There have so far been 429 recorded Covid-19 deaths in South Africa
The president of South Africa has warned that the country’s coronavirus outbreak is going to get much worse, while announcing that lockdown measures are to be eased.
Cyril Ramaphosa said a third of the country’s more than 22,000 cases had been recorded in the last week.
Despite that, the president said the current lockdown could not be sustained indefinitely.
He announced that, from 1 June, more restrictions would be lifted.
Mr Ramaphosa was speaking after a mining company in South Africa said 164 workers at a gold mine near Johannesburg had tested positive for coronavirus.
There have so far been 429 recorded Covid-19 deaths in the country.
How will the lockdown be eased?
An overnight curfew will no longer be in place, more businesses will be allowed to open and schools will re-start, the president said.
A controversial ban on alcohol will also end, with limited sales allowed for home consumption only and “only under strict conditions on specified days and for limited hours”, the president said.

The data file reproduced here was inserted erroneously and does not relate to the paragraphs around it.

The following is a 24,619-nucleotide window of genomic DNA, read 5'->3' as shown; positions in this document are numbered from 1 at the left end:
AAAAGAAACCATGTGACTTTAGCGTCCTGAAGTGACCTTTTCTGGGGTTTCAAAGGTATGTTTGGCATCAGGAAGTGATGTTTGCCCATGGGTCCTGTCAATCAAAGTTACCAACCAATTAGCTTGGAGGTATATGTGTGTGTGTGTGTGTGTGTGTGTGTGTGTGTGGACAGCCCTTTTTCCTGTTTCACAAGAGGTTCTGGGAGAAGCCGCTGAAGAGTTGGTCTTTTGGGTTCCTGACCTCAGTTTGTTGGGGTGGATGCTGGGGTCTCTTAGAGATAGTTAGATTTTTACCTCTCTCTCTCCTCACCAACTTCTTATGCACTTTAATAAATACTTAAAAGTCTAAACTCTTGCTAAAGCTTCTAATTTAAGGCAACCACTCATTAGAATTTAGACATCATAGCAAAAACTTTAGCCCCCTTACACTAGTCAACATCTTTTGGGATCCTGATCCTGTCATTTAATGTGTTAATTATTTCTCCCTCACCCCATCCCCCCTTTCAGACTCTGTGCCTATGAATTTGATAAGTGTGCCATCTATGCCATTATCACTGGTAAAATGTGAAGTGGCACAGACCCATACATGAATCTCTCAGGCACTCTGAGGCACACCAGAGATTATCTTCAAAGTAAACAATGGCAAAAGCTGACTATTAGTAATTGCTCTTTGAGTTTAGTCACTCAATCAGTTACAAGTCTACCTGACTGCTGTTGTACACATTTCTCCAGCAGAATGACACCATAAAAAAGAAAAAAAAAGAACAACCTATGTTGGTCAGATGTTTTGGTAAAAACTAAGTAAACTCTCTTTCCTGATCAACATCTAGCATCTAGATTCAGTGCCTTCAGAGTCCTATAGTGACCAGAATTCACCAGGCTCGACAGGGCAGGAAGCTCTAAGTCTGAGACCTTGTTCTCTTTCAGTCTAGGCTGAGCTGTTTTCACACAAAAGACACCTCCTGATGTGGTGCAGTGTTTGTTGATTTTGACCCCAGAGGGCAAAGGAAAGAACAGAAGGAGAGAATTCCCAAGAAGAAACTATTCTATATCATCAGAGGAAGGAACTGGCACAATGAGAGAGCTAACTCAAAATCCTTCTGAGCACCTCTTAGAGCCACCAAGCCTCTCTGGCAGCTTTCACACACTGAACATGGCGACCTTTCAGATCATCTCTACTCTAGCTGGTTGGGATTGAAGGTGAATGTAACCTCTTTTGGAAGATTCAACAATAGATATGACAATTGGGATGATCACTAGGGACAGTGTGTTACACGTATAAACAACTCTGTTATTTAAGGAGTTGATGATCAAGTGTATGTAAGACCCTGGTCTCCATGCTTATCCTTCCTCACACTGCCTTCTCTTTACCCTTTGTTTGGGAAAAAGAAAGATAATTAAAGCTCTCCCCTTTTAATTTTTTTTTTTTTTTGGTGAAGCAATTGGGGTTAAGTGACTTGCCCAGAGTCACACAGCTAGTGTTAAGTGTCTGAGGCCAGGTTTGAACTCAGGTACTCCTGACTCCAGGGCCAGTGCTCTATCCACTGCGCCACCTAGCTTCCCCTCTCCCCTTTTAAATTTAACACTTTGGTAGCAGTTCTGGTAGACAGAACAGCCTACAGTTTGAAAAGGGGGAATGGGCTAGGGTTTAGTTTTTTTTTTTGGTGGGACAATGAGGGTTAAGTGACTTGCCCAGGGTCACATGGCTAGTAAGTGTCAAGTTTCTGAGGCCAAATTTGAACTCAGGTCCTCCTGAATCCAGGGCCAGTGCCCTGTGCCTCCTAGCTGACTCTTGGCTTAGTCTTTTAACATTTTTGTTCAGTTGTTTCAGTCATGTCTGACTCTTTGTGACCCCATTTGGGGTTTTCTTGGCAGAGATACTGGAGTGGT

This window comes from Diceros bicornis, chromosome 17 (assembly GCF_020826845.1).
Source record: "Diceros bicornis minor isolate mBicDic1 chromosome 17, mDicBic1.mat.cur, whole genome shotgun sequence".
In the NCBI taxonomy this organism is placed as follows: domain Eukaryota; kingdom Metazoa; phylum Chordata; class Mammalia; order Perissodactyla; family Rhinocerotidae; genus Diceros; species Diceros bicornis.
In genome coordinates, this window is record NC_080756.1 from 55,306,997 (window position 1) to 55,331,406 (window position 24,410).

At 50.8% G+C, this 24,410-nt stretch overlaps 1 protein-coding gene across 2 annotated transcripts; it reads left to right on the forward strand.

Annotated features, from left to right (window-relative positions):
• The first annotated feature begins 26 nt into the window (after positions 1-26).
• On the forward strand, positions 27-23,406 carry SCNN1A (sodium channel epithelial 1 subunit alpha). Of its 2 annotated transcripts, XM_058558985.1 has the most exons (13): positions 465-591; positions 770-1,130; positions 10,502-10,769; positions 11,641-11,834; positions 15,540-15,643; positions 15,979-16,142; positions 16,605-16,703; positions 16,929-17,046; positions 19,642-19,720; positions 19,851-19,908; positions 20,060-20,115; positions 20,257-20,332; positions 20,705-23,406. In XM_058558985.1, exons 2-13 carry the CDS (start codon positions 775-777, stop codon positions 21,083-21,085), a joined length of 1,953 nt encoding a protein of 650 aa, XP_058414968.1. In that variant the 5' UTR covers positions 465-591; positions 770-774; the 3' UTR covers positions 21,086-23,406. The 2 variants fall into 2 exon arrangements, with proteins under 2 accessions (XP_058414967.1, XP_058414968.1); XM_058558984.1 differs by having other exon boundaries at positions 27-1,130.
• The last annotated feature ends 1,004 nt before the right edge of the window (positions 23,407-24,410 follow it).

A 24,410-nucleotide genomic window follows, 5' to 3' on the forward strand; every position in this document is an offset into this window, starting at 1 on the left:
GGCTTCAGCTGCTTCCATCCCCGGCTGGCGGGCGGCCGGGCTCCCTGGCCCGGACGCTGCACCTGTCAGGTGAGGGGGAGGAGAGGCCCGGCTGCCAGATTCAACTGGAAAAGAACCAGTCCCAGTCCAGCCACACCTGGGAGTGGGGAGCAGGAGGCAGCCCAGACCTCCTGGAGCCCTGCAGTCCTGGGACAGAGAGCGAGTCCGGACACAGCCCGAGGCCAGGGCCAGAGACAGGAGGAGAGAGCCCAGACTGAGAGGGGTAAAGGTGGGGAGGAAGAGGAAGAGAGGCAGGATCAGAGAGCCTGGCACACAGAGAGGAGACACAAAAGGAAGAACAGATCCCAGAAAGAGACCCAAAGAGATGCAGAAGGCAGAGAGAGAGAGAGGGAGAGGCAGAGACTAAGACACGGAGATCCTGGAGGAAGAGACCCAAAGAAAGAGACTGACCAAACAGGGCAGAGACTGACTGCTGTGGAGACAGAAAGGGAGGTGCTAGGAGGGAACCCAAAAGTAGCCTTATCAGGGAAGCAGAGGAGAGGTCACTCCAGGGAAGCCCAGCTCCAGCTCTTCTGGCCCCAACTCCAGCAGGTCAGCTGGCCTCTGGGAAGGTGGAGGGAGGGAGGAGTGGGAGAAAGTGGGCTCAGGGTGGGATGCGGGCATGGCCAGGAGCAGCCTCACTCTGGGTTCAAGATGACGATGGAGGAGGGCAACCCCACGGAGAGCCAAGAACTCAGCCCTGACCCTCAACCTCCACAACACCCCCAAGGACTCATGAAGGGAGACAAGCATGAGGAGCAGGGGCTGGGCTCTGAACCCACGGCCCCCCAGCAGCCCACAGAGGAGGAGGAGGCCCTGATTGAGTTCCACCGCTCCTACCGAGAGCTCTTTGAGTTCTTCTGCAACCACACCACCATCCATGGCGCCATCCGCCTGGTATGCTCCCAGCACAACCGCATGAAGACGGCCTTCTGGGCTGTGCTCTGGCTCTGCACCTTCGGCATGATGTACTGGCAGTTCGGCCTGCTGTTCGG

But Mr Ramaphosa said the ban on the sale of cigarettes will remain “due to the health risks associated with smoking”.
He also announced that there would be a phased re-opening of schools because “we are concerned about the growth and development of our children and that an entire generation of learners should not be permanently disadvantaged this pandemic”.
But he added that “no parent will be forced to send their child to school if they are worried about safety at school”.
What did he say about the spread of the virus?
The president has been under pressure to ease lockdown measures to restart the economy.
However, he warned the public that the worst is still ahead.
“We should expect that these numbers will rise even further and even faster,” he said.
“The coronavirus pandemic in South Africa is going to get much worse before it gets better,” he added.
At least 40,000 people could die with coronavirus in South Africa by the end of the year, scientists warned last week.
What’s happening at the Mponeng mine?
The Mponeng mine is the deepest gold mine in the world.
Operations have been halted after 164 cases of coronavirus were detected there. Most of those who tested positive were not showing any symptoms.
They have all been put into isolation, according to the mine’s owners, AngloGold Ashanti.
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